Surgical procedures are fraught with risks and when a patient goes into a hospital, they understand they are facing potential risks from anesthesia, possible infections and many may face pneumonia from being inactive after a surgical procedure. Some patients also face problems from poorly executed procedures although one of the things that many people do not think about is the potential of a surgeon forgetting to remove a sponge, needle or other foreign object from their bodies before closing their surgical incisions.
In 2006, the Association of Surgical Technologists released a recommended standard of practice for counting items used in surgical procedures including sponges, needles and instruments. However, these were recommendations and in most cases, hospitals are free to set their own policies. The end result, there is no standardized procedure for accounting for these items from hospital to hospital. Unfortunately, this lack of standardization could result in a patient discovering days, weeks and oftentimes months after surgery they are carrying around something in their body that was never intended to be there.
Fortunately, in most cases, foreign bodies are discovered fairly quickly after a surgical procedure and physicians take the steps necessary to remove the item from the patient. Unfortunately, this typically means the patient has to undergo a second surgical procedure and is faced with the risks that are common is any surgery. In some cases, the items may sit in the patients body for months before being discovered. When this does occur, some of the potential health risks include:
When you are admitted to the hospital for a surgical procedure or to deliver a baby, you have an expectation that your physician is going to exercise reasonable care. The team involved in any procedure has an obligation to meet a reasonable level of care, including making sure that any and all instruments, sponges and even cotton swabs are accounted for after all procedures. Anything less is considered negligence or malpractice by the doctor. To prove negligence, in these cases, there are four pieces that establish proof by the patient:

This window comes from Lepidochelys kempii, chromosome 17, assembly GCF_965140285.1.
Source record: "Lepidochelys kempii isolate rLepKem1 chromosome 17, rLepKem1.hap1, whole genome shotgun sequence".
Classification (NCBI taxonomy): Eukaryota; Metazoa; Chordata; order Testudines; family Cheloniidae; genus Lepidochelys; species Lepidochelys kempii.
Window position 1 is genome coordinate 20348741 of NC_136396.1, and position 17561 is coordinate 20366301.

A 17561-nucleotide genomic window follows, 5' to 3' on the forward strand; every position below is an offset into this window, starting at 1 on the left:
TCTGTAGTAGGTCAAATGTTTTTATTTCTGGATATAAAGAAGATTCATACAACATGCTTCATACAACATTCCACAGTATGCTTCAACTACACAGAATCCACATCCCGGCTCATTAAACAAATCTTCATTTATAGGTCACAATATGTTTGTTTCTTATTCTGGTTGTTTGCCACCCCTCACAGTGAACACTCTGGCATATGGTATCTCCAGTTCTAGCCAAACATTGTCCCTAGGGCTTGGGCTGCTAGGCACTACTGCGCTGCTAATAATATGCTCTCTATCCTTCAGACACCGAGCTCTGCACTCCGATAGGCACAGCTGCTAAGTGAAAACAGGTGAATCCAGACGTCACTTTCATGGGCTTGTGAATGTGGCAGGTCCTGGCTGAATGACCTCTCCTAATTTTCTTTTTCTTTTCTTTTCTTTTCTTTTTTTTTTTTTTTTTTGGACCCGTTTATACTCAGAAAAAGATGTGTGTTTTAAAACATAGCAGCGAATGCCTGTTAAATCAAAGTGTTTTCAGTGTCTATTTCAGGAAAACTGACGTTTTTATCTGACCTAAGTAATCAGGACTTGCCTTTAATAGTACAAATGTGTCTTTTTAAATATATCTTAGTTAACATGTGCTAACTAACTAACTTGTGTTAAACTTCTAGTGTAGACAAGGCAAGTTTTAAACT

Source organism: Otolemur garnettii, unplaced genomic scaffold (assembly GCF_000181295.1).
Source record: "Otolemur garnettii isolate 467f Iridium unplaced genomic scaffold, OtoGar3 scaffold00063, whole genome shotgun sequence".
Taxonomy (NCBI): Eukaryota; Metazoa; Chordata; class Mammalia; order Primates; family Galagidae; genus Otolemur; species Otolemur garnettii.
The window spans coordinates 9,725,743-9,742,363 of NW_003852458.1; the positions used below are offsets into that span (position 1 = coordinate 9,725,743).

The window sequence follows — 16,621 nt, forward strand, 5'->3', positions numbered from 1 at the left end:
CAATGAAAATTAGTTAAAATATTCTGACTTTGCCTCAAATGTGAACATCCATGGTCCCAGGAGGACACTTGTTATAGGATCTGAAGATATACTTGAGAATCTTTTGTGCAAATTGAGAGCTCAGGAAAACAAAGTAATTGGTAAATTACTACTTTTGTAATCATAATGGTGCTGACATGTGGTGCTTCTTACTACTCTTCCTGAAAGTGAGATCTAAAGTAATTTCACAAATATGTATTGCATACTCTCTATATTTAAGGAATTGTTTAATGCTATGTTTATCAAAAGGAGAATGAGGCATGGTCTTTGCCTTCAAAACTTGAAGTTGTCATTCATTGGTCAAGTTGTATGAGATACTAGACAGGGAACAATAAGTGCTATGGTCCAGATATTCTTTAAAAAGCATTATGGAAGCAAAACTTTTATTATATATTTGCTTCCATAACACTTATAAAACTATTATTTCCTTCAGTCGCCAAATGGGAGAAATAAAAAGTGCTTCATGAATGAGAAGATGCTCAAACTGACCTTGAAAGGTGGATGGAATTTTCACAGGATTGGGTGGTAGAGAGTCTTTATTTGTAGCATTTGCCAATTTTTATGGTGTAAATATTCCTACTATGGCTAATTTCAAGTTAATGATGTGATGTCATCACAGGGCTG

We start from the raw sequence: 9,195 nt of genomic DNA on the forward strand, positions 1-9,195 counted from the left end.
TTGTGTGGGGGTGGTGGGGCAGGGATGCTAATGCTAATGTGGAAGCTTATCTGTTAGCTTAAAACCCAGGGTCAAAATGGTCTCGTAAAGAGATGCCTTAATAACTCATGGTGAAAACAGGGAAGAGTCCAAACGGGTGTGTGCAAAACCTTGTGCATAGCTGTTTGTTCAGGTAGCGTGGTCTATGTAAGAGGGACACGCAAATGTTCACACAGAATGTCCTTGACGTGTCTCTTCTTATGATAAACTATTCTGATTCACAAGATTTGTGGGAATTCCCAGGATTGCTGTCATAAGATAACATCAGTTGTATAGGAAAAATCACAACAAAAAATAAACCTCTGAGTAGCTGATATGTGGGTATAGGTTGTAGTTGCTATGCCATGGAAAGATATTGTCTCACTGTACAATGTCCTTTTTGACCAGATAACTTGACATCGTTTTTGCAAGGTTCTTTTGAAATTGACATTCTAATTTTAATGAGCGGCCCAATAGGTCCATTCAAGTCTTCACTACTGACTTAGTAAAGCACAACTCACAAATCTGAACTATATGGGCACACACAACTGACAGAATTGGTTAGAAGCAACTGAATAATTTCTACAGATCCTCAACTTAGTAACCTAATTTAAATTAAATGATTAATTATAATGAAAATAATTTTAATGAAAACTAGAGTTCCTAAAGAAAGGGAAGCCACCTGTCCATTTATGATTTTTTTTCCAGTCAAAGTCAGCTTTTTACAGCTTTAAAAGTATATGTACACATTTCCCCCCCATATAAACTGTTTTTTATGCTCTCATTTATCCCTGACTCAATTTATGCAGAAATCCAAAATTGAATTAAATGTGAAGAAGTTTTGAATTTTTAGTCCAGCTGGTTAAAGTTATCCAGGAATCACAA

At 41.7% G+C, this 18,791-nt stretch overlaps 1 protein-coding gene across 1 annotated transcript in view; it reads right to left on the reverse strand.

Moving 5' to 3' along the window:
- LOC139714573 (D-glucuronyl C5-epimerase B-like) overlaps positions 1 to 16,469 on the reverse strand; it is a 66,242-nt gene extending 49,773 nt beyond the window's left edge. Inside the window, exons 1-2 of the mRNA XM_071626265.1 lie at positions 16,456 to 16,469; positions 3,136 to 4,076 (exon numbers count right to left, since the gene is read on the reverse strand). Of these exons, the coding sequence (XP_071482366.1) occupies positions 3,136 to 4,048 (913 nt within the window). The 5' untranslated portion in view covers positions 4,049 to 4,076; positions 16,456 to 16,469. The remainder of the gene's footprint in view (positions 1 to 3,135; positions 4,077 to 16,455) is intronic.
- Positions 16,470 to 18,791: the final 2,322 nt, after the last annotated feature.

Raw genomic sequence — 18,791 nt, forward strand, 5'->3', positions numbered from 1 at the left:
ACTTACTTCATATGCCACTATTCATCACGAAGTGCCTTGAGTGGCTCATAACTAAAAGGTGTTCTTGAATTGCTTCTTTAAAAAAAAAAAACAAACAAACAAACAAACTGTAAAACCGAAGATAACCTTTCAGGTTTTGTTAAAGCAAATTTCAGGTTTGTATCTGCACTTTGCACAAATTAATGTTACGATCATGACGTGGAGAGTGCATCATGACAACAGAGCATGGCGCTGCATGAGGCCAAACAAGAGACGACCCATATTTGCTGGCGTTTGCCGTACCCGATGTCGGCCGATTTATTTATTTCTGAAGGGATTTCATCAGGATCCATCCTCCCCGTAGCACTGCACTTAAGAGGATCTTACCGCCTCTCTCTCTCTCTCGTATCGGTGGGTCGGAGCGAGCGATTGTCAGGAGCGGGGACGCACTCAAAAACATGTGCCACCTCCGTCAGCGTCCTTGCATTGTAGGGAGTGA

Medical malpractice law is often very confusing and filing a suit requires you to meet a certain burden of proof. However, a retained foreign body is clearly a breach of duty by the surgeon. Proving procedures were not followed or that injuries or infections resulted from this foreign body is something your legal team can help with. Do not suffer in silence as a victim of medical malpractice.
A retained foreign instrument after a surgery can lead to a serious injury and require further surgery. These foreign instruments can be surgical instruments, sponges, needles, blades and many other surgical devices. When a doctor or nurse make an error or mistake and allow a foreign instrument to remain in an individual after surgery, a medical malpractice claim may exist. At Meinhart, Smith & Manning, PLLC, we work to obtain answers and work to gain compensation for the injured and their loved ones.
During a surgery, many tools or instruments are used to properly perform the surgery. These objects are to be counted by the surgical team so that the mistake of a retained foreign instrument does not occur. If the count of the instruments is incorrect, a CT scan or x-ray may be required. If these test are not performed and a sponge , needle or blade is retained, an injury may follow.
Meinhart, Smith & Manning, PLLC has handled numerous medical malpractice, birth injury and retained foreign instrument cases and will work with the proper experts to interpret the data and provide insight and testimony as to how the potential mistake occurred.
A medical malpractice lawsuit cannot reverse the medical outcome, but can provide compensation for suffering, future medical expenses, lost income or in-home care.
If you or a loved one has been the victim of a retained foreign instrument, call Meinhart, Smith & Manning, PLLC today at (502) 589-2700 or contact us online for a free consultation.